The last voyage of Dayra Wood, Panamanian seafarer
Veracruz, Ver. – After 21 days in a refrigerator of the oil tanker Valencia, the body of cadet Dayra Wood Pino was transferred to the Institute of Forensic Medicine in Boca del Rio for an autopsy and to determine the causes of her death.
The young woman died on August 4 aboard the ship, but it was not until August 21 that the captain docked in the port of Veracruz and notified local authorities.
Once the relevant authorities were advised, because of red tape and the forensic investigations, the body remained four days aboard the ship as it was docked in the T, near the tourist boardwalk.
At 10:00 a.m., on Saturday, experts from the Attorney General’s Office (PGR) took the body of the sailor and moved it in an ambulance to the Forensic Services Division of the Attorney General’s Office (PGJE).
The president of the Panamanian Federation of Merchant Navy Officers, Luis Frutos Barrios, confirmed that the autopsy was performed on the girl, in order to expedite the process of transferring the body to her country to be delivered to the family.
Neither the Panamanian or Mexican authorities have determined how the young woman of 22 years of age died.
The day the ship docked in Veracruz, it was reported unofficially that she died on August 4 in the engine room when an arm and a leg were mutilated.
Her death remains a mystery because the crew and the captain could not explain why it took 17 days to report to Mexico that aboard the ship they were carrying a dead person.
Edwin Wood Pino, brother of the cadet, traveled from Panama to Veracruz to demand that the authorities speed up the bureaucracy and deliver the body to take it back to Panama.
They are originally from the province of Colón and she had determined to study Marine Engineering in Naval Machinery at the Panama International Maritime University.
The victim was the youngest of six children and had just graduated in August 2011, as reported by the Panamanian journalist Gilberto Perez.
Wood recalled that Dayra sailed from Balboa, Panama, on August 1 as part of her professional practices, and that this was her first trip.
Three days later, staff at the university where she was studying visited the Wood family home to inform them of the death of the girl without giving further details.
Luis Fruto, president of the Panamanian Association of Marine Officers, accompanied Edwin Wood to Veracruz to investigate the case of the engineer officer presumed killed during an accident at sea.
He said the declarations of the crew and the authorities are confusing and unclear and on that ground he is demanding an investigation to go to its conclusion.
Fruto said Panamanian maritime authorities knew of the death of the woman from August 7 and should have forced the ship to dock at the nearest port.
He accused the Valencia of making landfall twice before Veracruz in Mexican ports without anyone noticing that the ship was carrying a corpse on board.
The sailor Dayra Wood Pino died on August 4 on board the Valencia.
The crew reported the death 17 days later.
The captain said the woman had an accident in the engine room and lost an arm and a leg. Sadly, Edwin Wood requires the death of his sister to be investigated thoroughly.
Irregularities seen in death of Panamanian cadet.
Veracruz, Aug. 24 (AP). – The inspector of the International Federation of Maritime Transport Workers, Enrique Lozano Díaz, said that the death of Panamanian Cadet Dayra Wood Pino, aboard the vessel “Valencia” is irregular, so authorities will have to investigate.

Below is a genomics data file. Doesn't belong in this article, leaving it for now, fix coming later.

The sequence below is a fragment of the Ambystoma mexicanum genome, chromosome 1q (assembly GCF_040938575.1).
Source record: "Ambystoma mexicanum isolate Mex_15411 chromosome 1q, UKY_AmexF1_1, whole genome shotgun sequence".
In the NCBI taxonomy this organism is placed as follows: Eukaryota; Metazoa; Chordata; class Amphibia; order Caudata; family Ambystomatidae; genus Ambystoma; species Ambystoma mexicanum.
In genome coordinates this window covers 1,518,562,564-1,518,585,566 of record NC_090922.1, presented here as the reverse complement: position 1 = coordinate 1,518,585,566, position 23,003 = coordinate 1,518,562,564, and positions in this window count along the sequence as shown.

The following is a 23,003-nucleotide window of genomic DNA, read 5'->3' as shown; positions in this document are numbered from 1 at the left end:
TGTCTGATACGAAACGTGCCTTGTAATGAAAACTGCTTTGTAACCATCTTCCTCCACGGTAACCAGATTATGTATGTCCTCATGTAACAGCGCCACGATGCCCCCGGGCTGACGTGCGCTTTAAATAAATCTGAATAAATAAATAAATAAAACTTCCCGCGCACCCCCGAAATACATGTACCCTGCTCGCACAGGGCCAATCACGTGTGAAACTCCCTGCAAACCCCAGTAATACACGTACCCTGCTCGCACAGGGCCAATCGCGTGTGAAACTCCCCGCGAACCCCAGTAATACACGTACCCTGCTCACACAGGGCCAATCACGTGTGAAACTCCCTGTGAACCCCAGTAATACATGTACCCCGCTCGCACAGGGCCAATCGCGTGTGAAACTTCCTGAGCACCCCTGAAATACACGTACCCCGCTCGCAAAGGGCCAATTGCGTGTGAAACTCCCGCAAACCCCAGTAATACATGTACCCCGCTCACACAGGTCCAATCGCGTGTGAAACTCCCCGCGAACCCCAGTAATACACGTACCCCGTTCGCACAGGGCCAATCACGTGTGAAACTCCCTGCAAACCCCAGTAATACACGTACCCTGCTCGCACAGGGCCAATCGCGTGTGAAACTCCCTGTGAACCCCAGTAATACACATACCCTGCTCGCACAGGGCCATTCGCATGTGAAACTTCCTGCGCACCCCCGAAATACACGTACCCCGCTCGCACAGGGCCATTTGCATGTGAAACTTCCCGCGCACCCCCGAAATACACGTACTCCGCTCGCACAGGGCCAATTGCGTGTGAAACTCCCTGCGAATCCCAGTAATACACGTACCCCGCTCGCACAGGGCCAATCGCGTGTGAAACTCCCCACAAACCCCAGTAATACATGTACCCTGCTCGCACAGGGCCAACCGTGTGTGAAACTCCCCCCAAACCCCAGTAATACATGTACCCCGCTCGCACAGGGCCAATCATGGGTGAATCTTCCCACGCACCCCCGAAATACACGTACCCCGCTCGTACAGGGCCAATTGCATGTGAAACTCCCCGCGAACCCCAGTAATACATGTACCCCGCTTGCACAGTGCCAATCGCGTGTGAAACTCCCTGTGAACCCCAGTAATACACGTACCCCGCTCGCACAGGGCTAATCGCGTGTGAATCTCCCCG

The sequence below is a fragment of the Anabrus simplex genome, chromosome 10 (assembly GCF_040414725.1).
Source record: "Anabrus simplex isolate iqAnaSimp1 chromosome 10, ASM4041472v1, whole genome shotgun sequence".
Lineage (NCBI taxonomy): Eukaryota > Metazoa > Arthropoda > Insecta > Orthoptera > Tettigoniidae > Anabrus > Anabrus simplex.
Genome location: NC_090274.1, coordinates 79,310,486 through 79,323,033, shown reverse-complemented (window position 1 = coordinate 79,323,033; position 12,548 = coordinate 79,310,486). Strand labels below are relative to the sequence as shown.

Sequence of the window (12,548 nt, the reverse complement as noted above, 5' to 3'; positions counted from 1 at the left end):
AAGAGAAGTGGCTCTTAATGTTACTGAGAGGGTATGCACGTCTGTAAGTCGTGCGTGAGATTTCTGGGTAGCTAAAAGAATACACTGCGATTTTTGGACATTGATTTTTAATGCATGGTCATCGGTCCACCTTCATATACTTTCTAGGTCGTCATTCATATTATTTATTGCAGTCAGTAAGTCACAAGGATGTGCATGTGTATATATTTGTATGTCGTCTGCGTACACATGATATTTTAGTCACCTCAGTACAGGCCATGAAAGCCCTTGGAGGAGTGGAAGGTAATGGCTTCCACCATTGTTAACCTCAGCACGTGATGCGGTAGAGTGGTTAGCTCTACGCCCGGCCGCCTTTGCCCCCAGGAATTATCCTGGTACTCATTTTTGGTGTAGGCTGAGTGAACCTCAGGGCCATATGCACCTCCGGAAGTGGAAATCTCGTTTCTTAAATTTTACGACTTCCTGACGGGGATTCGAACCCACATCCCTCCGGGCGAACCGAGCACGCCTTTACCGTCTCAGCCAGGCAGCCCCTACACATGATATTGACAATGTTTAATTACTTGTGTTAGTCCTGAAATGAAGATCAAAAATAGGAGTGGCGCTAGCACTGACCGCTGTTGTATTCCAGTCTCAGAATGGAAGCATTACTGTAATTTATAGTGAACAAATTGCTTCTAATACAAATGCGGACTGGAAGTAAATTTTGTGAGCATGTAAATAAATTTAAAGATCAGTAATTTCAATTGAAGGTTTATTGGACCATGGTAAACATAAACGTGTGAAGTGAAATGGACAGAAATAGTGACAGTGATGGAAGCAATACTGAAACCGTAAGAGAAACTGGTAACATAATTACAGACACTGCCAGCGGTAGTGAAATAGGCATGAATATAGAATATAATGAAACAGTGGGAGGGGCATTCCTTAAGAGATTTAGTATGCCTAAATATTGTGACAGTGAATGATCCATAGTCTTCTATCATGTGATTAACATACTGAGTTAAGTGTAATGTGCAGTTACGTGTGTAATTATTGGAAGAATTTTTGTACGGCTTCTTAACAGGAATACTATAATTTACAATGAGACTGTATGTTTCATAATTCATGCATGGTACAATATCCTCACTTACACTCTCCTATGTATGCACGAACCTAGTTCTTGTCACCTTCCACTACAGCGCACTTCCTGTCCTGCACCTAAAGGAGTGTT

“The death happened while navigating to Ciudad del Carmen, Campeche, on day 4 (of August), and from that day on the ICE, a radar detector that pinpoints a ship worldwide, was strangely stopped from sending a signal, or (was) turned off,” he said.
He said that the maritime authority said the ship docked in Ciudad del Carmen, allegedly trying to offload the body but the agency refused to accept it, and “We also know that apparently neither the master nor the owner of the ship reported it to the maritime authority.”
He said that through a letter dated August 7, the Panamanian Association of Merchant Navy Officers notified the government of that country about the facts, so that should have given warning to the Mexican authorities to locate the ship.
According to early versions, Dayra Wood Pino, a recent graduate of the Panama Nautical School, who was making her first voyage, allegedly died after an accident in the engine room on August 4, a fact which was not reported immediately by the captain of the ship, Jose Galloway Molina.
“The captain of a ship, after there is a death aboard, should dock at the nearest port and send the body ashore for an autopsy,” he said.
He said the ship was fueled 60 miles north of Dos Bocas, Tabasco, “But apparently it failed to report having a corpse on board, that is why it appears on Monday as if no one knew anything.”
At this point Lozano Díaz said that the Panamanian authorities should be allowed to carry out their investigation of the vessel in conjunction with the Attorney General’s Office (PGR).
Meanwhile, the brother of the cadet, Edwin Wood, who is a first engineer, asked the Mexican authorities to expedite procedures for repatriation of her body.
“I would like to make clear that from 5:30 p.m., on August 4 my sister died and see how many days have passed, so we ask that you please take the measures so that we can take her home,” he said.
He said that, since then, his family has communicated daily with the shipping company for the repatriation of the body, “but they were only saying ‘we are doing our best’, but did nothing,” he said.
This post is also available in: Spanish